Google, Facebook, Twitter, and several other services still knows the older passwords which we used on our accounts. At times, I can not reuse the same password as I have. Then with Google, if I type an old password by mistake, it tells me when I last changed my password. I think this could be more or less of a security threat over doing any good.

Why would these companies want to keep old passwords and information such as that? How much do we need to worry about them keeping that information, if someone was to break into our accounts?

5 Answers 5



It might sound like a security hole to you. But trust me, It is one of the strongest security pattern. It prevents you from avoiding you to create an old password of yours even in your hurry times. It is really necessary for you not to re-create your old passwords, since there is always a chance of some people knowing your history(friends or foes, it still counts as a threat to your privacy).


You have no idea how useful it is to an user when they are notified that they entered their old password by mistake OR they changed it this time back,etc., It will really help a user who genuinely typed his old password by mistake.

Getting hacked:

Just by knowing that you changed your password last month will not help an attacker to guess your current password. It is based on the information that you put out there online.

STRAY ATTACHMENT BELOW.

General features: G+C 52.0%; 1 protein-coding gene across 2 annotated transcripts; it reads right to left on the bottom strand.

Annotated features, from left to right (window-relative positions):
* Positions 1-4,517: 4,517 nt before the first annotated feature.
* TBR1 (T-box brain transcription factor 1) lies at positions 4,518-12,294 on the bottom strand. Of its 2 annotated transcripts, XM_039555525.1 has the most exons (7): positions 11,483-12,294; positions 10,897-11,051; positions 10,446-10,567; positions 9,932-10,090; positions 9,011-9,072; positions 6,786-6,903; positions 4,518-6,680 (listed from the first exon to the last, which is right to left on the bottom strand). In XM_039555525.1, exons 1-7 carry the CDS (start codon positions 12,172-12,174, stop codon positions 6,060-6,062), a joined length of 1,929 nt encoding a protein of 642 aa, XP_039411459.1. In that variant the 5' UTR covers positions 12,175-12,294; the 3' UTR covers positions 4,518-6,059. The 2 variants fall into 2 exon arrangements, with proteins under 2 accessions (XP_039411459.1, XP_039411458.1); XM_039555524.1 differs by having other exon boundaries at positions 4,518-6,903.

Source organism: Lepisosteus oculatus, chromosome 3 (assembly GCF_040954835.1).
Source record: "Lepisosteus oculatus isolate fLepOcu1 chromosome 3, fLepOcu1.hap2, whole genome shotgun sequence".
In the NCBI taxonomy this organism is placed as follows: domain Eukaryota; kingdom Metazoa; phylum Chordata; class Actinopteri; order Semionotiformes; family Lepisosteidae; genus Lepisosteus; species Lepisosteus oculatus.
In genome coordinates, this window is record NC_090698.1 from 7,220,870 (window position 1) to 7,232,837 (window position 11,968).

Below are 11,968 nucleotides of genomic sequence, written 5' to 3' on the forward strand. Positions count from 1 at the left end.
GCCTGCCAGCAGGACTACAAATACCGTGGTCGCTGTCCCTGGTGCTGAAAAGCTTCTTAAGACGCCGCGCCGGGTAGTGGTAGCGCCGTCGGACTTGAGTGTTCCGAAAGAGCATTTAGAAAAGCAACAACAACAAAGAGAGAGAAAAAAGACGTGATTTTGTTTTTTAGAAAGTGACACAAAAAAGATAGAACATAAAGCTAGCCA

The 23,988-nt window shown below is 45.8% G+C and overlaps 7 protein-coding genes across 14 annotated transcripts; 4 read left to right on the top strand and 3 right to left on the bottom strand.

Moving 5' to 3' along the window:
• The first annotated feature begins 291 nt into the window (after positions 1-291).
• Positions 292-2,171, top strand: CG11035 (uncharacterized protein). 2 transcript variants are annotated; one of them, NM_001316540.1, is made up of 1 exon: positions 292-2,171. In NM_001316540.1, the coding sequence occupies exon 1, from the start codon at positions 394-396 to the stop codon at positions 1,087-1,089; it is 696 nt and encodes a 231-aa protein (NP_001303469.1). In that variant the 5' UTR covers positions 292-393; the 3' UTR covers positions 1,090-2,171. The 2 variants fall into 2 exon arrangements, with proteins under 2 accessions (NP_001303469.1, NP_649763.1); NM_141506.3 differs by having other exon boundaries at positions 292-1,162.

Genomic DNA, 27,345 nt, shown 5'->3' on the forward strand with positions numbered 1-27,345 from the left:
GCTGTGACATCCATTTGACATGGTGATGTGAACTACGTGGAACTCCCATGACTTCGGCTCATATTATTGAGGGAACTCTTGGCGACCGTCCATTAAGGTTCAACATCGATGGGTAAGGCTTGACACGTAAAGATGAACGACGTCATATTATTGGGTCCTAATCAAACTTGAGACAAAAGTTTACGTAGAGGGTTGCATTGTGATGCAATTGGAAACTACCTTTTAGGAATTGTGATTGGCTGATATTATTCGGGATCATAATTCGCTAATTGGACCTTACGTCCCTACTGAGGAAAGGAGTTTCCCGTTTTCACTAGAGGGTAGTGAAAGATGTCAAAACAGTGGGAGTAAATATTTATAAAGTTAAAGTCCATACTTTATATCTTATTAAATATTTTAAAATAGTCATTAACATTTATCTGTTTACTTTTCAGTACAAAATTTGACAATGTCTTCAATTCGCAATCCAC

For example, when an attacker comes to know that you changes your password two days before, he might check out your blog or social network sites you are involve in. If you put any related info that could lead to guessing your current password, thats when you are officially busted and it not because of your networks but by you.


So just be careful with your online data. Update strong passwords frequently and bother less about your old passwords stored by Facebook,Google,Twitter. After all they exist to make money by your usage which means they are desperate enough to secure your identity and information as they secure theirs!


Nothing is 100% secure, however, this feature of keeping old-passwords protects you from using the passwords which are known to other unauthorized people.

Let's say you have a password 123, someone got hold of it, and then you changed it. Sometime later you realized that you are in need of changing the password again. So, if you enter '123,' the system will not accept and will throw you a message.

In case the website is not storing the old-passwords, the attacker or malicious person can easily get a hold of your account.

Another thing is that, Google, Facebook and other websites also check for cookies in the system. If they realize that the account was accessed on this computer, then only they will show you a message stating that your password was changed on this date.

It is always good to keep a strong password having upper and lower characters, numbers and special characters with a minimum length of 10 characters.